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Younger v. State

Court of Criminal Appeals of Tennessee, Knoxville

December 19, 2019

VOLTAIRE YOUNGER
v.
STATE OF TENNESSEE

          Assigned on Briefs October 29, 2019

          Appeal from the Criminal Court for Knox County No. 112252 Steven Wayne Sword, Judge

         The Petitioner, Voltaire Younger, appeals the post-conviction court's denial of his petition for post-conviction relief in which he challenged his guilty pleas to the possession of heroin with the intent to deliver and possession of a firearm during the commission of a dangerous felony. The Petitioner received an effective sentence of fifteen years. On appeal, the Petitioner alleges that he received ineffective assistance of counsel and that his guilty pleas were not voluntarily entered. After a review of the record and applicable law, we affirm the judgment of the post-conviction court.

         Tenn. R. App. P. 3 Appeal as of Right; Judgment of the Criminal Court Affirmed

          Leslie M. Jeffress, Knoxville, Tennessee, for the appellant, Voltaire Younger.

          Herbert H. Slatery III, Attorney General and Reporter; Benjamin A. Ball, Senior Assistant Attorney General; Charme Allen, District Attorney General; and Kenneth Irvine, Jr., Assistant District Attorney General, for the appellee, State of Tennessee.

          John Everett Williams, P.J., delivered the opinion of the court, in which D. Kelly Thomas, Jr., and J. Ross Dyer, JJ., joined.

          OPINION

          JOHN EVERETT WILLIAMS, PRESIDING JUDGE.

         PROCEDURAL AND FACTUAL BACKGROUND

         Plea Hearing

         The Petitioner was present when the Knox County Sheriff's Department executed a search warrant on October 6, 2015, at Ms. Markeisha Ellis's residence and seized multiple drugs. According to the State's recitation of facts at the plea hearing, the search warrant was based on several undercover heroin purchases made at that residence. Both the Petitioner and Ms. Ellis were at the residence when the officers arrived. During the search, law enforcement found "some heroin, some cocaine, a small amount of marijuana, small amount of pills, [and] some drug paraphernalia that's consistent with selling heroin." Officers also found a handgun. The prosecutor stated that the State would have offered proof at trial that established that this residence was within one thousand feet of a school. The State also offered evidence that after the Petitioner was advised of and waived his rights, he admitted to law enforcement that he had participated in selling heroin.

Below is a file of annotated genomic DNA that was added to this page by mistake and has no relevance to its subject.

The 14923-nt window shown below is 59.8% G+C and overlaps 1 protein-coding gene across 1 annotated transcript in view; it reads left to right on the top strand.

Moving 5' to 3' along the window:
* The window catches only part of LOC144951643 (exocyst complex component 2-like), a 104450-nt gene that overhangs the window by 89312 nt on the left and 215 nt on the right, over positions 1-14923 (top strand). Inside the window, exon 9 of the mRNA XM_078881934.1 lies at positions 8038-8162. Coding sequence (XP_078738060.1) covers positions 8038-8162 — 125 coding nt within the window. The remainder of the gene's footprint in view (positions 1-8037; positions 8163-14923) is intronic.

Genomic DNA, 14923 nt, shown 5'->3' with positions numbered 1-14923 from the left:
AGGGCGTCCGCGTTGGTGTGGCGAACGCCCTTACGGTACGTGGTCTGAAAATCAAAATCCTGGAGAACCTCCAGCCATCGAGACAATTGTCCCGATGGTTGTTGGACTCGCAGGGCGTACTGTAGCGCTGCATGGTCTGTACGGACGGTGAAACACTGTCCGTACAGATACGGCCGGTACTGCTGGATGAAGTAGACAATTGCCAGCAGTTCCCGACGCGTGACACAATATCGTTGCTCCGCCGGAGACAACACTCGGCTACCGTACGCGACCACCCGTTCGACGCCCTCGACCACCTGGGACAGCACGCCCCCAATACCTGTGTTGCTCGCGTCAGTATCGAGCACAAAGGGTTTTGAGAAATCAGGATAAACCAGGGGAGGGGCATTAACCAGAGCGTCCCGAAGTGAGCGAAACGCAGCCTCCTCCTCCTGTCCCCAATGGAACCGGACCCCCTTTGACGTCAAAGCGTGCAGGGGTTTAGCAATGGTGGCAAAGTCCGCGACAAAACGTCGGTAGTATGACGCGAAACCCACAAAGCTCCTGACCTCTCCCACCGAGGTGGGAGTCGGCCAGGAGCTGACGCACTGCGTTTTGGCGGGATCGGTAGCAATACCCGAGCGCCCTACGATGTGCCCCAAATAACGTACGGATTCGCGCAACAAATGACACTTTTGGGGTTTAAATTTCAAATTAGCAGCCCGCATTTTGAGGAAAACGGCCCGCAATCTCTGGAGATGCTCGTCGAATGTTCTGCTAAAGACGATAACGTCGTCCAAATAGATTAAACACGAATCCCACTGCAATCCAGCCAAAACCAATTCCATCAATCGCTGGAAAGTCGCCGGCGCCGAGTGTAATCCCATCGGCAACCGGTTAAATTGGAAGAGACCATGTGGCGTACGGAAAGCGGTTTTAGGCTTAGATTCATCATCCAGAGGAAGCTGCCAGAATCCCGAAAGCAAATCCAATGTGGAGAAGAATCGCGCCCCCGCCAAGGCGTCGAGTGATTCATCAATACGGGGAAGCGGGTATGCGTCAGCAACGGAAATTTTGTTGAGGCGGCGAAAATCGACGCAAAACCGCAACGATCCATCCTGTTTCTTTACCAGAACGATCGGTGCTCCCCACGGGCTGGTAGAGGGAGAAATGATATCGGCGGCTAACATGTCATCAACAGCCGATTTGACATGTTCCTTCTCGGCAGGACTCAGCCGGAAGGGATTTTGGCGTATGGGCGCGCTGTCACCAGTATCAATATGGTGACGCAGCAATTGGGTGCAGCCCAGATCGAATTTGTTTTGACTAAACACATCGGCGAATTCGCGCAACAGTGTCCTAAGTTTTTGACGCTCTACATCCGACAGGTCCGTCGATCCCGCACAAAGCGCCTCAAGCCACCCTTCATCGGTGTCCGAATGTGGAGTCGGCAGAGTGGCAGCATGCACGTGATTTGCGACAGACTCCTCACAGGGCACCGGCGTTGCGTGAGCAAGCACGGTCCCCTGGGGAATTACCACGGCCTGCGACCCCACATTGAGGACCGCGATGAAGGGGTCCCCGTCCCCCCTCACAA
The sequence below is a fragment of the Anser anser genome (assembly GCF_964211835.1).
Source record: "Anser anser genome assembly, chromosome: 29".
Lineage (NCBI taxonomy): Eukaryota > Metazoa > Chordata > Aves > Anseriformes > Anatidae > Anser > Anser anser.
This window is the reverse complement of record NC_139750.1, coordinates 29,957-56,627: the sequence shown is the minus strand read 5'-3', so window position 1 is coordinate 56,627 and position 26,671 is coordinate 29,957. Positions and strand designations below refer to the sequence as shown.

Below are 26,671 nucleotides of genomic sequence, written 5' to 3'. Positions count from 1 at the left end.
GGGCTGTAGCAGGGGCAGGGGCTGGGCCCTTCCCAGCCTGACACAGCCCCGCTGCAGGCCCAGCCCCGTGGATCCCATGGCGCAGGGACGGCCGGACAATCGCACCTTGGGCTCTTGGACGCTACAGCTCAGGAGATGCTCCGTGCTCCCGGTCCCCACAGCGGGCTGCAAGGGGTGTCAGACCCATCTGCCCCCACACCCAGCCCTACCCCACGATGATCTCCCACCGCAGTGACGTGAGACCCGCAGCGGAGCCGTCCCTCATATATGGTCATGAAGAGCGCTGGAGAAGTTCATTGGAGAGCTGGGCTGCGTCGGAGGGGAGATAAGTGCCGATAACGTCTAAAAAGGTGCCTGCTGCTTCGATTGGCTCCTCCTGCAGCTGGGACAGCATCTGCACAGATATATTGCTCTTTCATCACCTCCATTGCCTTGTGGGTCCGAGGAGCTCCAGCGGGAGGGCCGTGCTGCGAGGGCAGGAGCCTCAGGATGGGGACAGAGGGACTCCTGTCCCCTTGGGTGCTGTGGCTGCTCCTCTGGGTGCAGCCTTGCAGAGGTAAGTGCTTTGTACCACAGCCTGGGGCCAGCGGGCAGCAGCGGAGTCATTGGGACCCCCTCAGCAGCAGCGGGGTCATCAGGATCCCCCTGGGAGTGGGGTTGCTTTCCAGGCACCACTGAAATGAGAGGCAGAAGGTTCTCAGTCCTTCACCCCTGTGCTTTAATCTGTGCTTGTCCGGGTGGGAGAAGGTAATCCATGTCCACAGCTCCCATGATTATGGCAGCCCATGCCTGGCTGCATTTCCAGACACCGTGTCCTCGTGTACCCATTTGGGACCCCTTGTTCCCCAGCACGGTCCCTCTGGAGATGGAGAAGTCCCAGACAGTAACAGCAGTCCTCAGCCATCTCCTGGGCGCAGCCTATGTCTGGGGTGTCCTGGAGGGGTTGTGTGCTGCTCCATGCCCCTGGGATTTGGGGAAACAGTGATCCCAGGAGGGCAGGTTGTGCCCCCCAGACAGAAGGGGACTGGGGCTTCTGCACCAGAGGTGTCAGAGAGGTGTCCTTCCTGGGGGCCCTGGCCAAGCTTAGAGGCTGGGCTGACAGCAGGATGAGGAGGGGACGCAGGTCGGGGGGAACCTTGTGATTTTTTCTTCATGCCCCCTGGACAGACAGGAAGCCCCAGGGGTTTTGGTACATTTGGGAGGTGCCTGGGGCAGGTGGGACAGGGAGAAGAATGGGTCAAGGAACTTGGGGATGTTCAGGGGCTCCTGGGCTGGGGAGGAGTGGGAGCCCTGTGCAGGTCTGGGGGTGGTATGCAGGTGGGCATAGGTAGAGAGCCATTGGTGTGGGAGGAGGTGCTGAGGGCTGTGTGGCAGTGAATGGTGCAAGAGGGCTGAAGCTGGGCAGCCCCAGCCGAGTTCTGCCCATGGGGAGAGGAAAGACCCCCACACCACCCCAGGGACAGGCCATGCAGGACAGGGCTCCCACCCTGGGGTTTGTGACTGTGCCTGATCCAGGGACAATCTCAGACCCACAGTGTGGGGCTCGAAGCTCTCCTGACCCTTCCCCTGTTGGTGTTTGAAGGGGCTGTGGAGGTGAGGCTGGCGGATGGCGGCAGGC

The Petitioner was indicted for thirteen offenses.[1] The prosecutor announced at the plea hearing that the Petitioner had been indicted for possession of heroin with intent to sell within one thousand feet of a school but was pleading guilty to the lesser included offense of possession of heroin with intent to sell, a Class B felony. See T.C.A. § 39-17-417(b). The State recommended a twelve-year sentence to be served at thirty percent. The Petitioner also pleaded guilty to possession of a firearm during the course of a dangerous felony, a Class D felony. See T.C.A. § 39-17-1324(a), (g)(1). The prosecutor explained that the Petitioner would have to serve a mandatory three-year sentence at one hundred percent and that the sentences would run consecutively to each other for an effective fifteen-year sentence. The remaining eleven counts of the indictment were dismissed pursuant to the plea agreement.

         The Petitioner acknowledged that he understood the terms of the plea agreement. The trial court specifically asked the Petitioner if he understood that he would be required to serve an effective sentence of fifteen years with three years to be served at one hundred percent and the remainder to be served a thirty percent, and the Petitioner indicated that he understood. The Petitioner acknowledged that he was entering the pleas voluntarily. The trial court accepted the Petitioner's pleas and postponed the entry of the final judgment so that the Petitioner would be allowed to spend the holidays with his family before reporting to serve his sentence on January 5, 2017. The Petitioner did not report on that day, and the trial court issued a capias. On February 10, 2017, the Petitioner turned himself him to law enforcement, and the State agreed not to pursue additional charges if the Petitioner aided in an ongoing investigation. The prosecutor stated that the Petitioner had provided "valuable information."

         Post-Conviction ...


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